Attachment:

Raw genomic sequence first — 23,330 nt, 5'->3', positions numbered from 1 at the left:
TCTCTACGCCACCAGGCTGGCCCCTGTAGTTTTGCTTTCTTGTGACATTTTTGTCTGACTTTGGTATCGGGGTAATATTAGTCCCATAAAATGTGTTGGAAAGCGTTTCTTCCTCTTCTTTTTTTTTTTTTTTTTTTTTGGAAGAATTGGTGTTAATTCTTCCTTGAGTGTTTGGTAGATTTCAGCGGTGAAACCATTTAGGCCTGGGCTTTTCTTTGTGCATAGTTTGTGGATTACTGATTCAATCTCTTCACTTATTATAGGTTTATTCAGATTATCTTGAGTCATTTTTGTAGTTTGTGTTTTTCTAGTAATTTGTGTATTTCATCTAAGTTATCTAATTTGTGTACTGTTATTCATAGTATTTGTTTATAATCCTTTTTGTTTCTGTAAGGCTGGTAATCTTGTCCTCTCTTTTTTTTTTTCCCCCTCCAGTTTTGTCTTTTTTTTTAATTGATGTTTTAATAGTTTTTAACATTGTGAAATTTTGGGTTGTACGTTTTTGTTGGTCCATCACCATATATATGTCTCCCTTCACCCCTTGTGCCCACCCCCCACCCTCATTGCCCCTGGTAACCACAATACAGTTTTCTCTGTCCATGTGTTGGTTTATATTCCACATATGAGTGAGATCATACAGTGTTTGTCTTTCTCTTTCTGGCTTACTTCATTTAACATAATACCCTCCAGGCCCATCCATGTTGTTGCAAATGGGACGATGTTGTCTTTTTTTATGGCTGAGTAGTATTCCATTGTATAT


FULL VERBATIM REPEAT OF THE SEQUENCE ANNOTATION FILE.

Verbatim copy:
Raw genomic sequence first — 23,330 nt, 5'->3', positions numbered from 1 at the left:
TCTCTACGCCACCAGGCTGGCCCCTGTAGTTTTGCTTTCTTGTGACATTTTTGTCTGACTTTGGTATCGGGGTAATATTAGTCCCATAAAATGTGTTGGAAAGCGTTTCTTCCTCTTCTTTTTTTTTTTTTTTTTTTTTGGAAGAATTGGTGTTAATTCTTCCTTGAGTGTTTGGTAGATTTCAGCGGTGAAACCATTTAGGCCTGGGCTTTTCTTTGTGCATAGTTTGTGGATTACTGATTCAATCTCTTCACTTATTATAGGTTTATTCAGATTATCTTGAGTCATTTTTGTAGTTTGTGTTTTTCTAGTAATTTGTGTATTTCATCTAAGTTATCTAATTTGTGTACTGTTATTCATAGTATTTGTTTATAATCCTTTTTGTTTCTGTAAGGCTGGTAATCTTGTCCTCTCTTTTTTTTTTTCCCCCTCCAGTTTTGTCTTTTTTTTTAATTGATGTTTTAATAGTTTTTAACATTGTGAAATTTTGGGTTGTACGTTTTTGTTGGTCCATCACCATATATATGTCTCCCTTCACCCCTTGTGCCCACCCCCCACCCTCATTGCCCCTGGTAACCACAATACAGTTTTCTCTGTCCATGTGTTGGTTTATATTCCACATATGAGTGAGATCATACAGTGTTTGTCTTTCTCTTTCTGGCTTACTTCATTTAACATAATACCCTCCAGGCCCATCCATGTTGTTGCAAATGGGACGATGTTGTCTTTTTTTATGGCTGAGTAGTATTCCATTGTATAT